SALT LAKE CITY — Dr. Jeff Pettey suggests there is an easy way for every person to determine whether their eye gear provides enough protection for viewing a solar eclipse.
"You know you have a good pair of solar eclipse glasses if you can't see anything except for if you look at the sun," Pettey, an ophthalmologist and a professor at the University of Utah, told reporters Wednesday at the John A. Moran Eye Center.
The unyielding light resistance of lenses made specifically for an eclipse — only allowing in about one-millionth of the sun's rays — have recently made for some amusing online reviews of those products filled with angry complaints about not being able to see, Pettey said with a wry smile.
"Unfortunately, they didn't take a moment to actually look at the sun," he cracked.
As extreme as its design is, Pettey said that eyewear — as opposed to ineffective binoculars, dark sunglasses or "even five pairs of dark sunglasses" — is precisely what will be needed to adequately protect the eyes of any person hoping to witness the highly anticipated solar eclipse sweeping across the continental United States on Aug. 21.
Otherwise, he said, looking directly at the sun for even as long as a few seconds can wreak havoc on a tiny part of the eye called the fovea, close to the center of the retina, that is critical for sharp vision in the midpoint of a person's gaze.
"If you damage that part of your eye, you would lose your ability to recognize faces and even your ability to recognize fine print," said Pettey, who is also director of education for the Moran Eye Center, chief of ophthalmology at Salt Lake's Veteran Affairs hospital and an official Utah Jazz team doctor. "That is the part of the eye we're worried about."
Other ways to check on eyewear suitability for a solar eclipse are looking for the International Organization for Standardization certification on the inside of the glasses and checking online to ensure the vendor is considered reputable within its particular industry.
Nina Waters, a Moran Eye Center patient, injured her left eye 18 years ago while viewing a solar eclipse in her native Russia, when she was convinced that looking through a piece of a colored glass bottle would protect her eyes.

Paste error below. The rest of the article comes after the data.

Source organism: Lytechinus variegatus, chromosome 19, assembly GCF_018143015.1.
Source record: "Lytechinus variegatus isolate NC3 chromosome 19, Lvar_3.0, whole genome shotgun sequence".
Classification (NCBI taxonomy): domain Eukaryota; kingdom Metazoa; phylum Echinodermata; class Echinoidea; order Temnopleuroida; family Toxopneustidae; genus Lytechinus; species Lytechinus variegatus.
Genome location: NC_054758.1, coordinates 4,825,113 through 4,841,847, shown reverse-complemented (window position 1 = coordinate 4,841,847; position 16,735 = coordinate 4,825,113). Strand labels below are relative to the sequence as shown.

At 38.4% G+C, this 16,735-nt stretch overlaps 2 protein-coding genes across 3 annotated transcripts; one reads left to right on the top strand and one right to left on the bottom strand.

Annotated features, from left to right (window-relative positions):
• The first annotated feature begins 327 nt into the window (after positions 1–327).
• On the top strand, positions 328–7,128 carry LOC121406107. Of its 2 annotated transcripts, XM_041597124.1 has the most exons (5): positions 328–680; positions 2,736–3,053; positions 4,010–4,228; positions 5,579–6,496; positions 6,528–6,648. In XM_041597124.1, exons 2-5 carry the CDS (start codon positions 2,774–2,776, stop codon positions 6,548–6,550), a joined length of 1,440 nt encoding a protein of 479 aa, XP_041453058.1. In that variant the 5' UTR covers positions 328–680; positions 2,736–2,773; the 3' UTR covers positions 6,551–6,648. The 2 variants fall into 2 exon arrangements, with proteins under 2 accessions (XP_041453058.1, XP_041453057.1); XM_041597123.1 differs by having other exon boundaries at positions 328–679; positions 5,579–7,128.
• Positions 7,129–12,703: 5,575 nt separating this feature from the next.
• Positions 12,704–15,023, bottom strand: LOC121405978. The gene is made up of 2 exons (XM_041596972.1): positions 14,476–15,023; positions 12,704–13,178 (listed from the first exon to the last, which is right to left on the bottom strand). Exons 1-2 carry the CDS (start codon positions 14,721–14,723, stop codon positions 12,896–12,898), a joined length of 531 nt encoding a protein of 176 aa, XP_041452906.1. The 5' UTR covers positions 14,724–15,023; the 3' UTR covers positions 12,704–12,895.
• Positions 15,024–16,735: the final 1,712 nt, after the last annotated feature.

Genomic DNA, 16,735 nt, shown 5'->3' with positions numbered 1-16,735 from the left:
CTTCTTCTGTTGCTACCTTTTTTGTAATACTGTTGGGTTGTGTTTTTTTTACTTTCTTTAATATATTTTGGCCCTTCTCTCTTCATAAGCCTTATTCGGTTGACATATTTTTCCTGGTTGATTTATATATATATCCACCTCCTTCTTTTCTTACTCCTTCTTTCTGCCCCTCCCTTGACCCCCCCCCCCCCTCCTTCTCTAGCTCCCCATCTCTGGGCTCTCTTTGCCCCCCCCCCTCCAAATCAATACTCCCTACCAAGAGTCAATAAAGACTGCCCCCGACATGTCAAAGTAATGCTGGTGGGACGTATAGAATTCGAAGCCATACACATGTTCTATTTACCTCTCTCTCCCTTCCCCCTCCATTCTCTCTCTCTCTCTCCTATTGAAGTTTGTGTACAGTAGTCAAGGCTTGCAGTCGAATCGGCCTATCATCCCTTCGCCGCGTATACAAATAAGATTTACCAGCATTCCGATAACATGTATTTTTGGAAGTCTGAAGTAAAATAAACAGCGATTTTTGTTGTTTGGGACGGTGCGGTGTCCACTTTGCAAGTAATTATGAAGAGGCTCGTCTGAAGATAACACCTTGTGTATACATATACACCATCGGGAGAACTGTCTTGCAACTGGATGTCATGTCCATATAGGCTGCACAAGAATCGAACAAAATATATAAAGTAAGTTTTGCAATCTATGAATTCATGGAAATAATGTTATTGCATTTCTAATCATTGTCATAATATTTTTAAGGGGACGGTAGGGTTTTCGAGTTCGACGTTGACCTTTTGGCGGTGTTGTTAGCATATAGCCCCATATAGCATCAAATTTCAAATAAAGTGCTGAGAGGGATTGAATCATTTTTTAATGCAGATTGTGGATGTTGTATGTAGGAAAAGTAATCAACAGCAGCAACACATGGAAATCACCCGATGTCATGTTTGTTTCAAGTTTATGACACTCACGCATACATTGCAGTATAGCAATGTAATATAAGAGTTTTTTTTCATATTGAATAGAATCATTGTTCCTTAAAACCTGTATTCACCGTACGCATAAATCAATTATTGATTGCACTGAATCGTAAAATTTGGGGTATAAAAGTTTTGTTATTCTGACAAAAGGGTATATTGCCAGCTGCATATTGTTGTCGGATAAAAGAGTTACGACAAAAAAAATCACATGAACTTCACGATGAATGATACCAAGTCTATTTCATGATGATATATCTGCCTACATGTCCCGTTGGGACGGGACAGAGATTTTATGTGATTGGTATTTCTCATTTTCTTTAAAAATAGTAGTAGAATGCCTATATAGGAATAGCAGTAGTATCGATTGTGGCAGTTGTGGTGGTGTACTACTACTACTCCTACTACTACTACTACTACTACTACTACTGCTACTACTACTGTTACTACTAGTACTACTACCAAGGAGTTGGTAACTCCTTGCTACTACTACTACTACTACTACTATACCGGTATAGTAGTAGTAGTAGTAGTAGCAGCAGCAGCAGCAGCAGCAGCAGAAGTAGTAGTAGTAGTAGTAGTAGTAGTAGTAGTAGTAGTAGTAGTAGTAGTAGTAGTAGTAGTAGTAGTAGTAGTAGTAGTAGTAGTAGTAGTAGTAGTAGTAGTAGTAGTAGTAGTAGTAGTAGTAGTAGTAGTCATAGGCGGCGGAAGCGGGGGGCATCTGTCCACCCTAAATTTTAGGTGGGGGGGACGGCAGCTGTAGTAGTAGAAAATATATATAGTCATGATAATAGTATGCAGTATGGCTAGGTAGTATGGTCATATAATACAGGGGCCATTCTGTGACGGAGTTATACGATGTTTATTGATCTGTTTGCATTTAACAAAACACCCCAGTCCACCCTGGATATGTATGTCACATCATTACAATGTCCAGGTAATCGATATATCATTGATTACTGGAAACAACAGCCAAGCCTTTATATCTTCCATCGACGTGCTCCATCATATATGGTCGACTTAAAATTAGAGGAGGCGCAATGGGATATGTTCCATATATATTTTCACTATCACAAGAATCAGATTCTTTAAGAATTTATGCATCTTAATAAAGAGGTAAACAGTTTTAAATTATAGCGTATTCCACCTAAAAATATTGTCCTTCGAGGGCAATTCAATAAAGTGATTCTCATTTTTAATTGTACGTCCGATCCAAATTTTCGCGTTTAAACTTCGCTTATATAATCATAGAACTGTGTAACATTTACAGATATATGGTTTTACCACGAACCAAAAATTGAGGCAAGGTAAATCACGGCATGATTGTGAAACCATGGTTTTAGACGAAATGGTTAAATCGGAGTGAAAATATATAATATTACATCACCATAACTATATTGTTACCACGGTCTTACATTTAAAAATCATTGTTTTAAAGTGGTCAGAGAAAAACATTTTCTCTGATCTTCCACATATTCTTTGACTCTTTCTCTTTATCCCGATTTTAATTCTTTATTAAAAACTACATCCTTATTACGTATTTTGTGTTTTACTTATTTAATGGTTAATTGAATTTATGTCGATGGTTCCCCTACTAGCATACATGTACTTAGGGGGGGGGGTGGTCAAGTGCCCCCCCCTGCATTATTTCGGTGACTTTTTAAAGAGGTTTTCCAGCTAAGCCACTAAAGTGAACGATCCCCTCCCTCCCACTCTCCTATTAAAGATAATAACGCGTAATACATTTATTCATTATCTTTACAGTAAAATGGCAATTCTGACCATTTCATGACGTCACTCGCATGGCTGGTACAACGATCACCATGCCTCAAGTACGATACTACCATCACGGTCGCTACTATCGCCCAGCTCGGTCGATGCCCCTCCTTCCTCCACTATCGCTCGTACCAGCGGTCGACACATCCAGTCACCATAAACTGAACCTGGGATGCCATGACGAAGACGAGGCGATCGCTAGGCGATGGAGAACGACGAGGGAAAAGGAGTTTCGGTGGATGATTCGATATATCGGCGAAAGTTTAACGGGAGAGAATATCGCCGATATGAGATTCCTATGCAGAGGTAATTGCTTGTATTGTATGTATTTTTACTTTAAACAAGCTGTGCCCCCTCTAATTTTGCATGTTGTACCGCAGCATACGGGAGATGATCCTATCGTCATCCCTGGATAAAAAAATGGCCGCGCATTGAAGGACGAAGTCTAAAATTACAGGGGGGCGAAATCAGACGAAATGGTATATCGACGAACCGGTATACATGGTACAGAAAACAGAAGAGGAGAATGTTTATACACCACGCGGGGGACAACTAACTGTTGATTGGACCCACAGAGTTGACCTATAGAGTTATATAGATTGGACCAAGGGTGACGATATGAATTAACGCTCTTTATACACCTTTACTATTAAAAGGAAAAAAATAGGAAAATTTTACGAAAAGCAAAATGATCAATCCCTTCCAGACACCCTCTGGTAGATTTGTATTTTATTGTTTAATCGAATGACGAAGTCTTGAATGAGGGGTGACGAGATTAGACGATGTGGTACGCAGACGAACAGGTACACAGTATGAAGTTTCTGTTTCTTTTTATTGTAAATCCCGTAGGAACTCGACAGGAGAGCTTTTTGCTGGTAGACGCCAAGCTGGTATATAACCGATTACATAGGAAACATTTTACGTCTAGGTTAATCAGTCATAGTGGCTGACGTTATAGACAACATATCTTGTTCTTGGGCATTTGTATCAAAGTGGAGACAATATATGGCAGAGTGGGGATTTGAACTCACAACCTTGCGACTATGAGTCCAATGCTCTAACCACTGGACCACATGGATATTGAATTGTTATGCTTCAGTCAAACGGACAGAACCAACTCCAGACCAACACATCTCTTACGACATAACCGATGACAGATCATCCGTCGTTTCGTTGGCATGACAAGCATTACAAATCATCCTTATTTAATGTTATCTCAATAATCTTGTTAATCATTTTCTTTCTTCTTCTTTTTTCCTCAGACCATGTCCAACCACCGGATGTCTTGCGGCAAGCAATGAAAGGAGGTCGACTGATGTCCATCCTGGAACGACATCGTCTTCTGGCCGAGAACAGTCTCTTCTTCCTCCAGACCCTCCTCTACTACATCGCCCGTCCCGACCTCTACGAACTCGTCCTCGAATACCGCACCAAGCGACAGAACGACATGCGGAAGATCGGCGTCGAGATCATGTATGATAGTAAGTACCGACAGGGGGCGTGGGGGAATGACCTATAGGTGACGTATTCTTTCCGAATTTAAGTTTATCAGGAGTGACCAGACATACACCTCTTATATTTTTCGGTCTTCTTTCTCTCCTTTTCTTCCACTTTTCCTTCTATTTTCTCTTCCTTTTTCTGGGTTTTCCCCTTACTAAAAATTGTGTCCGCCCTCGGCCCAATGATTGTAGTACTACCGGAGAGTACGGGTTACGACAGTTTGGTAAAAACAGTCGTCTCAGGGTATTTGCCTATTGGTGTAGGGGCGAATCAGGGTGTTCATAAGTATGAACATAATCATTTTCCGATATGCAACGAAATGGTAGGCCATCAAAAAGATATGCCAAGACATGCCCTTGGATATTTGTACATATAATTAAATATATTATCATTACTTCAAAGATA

"Somebody told me 'this is actually safe to use,' and I believed this person," recalled Waters, who now lives in Salt Lake City.
Later, she said, she had a sensation that "felt like a bee sting in my eye," but didn't know her vision would be damaged long term. Soon after, Waters forgot about it, but her vision eventually became worse and worse, until at an eye doctor appointment in the United States "years and years" after the eclipse, she learned she had a burn from the sun in her eye.
"Then I realized it (came) from that time," Waters said.
Surgery has since helped Waters overcome her sight problems to an extent, but to this day she regrets her lack of caution.
"I wish I would've never looked at the sun," she lamented.
A person whose eyes are damaged from viewing a solar eclipse may not notice any symptoms for even a few days, Pettey said. Multiple symptoms are similar to that of macular degeneration, he said.
One potential symptom is the persistent existence of a sight-blocking spot "right in the center of our vision," Pettey explained. The damage can be permanent in some cases.
Pettey said the Moran Eye Center doesn't want to discourage Utahns from viewing the eclipse, which is the first total eclipse across the continental United States since 1918. But the eye center does want to ensure people don't harm their eyes. Beginning Friday at 8:30 a.m., 1,000 free pairs of eclipse glasses will be handed out at nine Moran locations, said Elizabeth Neff, the center's spokeswoman.
Neff said glasses will be available until 5 p.m. or supplies run out in three Salt Lake City locations, as well as in Farmington, Park City, Murray, South Jordan, Riverton and Orem. There is a limit of two pairs per family.
Moran Eye Center will also sell several hundred pairs next week for $1.50 each without a per family limit, she said.
Pettey said people's curiosity about the eclipse is understandable and should be encouraged, adding that it could turn out to be "the most tweeted about event perhaps in history."
"We should take advantage of the event. ... We should all be able to look at the sun — as long we have our solar eclipse glasses," Pettey said.
Still, ever conscious of her previous experience, Waters doesn't plan to take any chances. "I'm scared," she admits.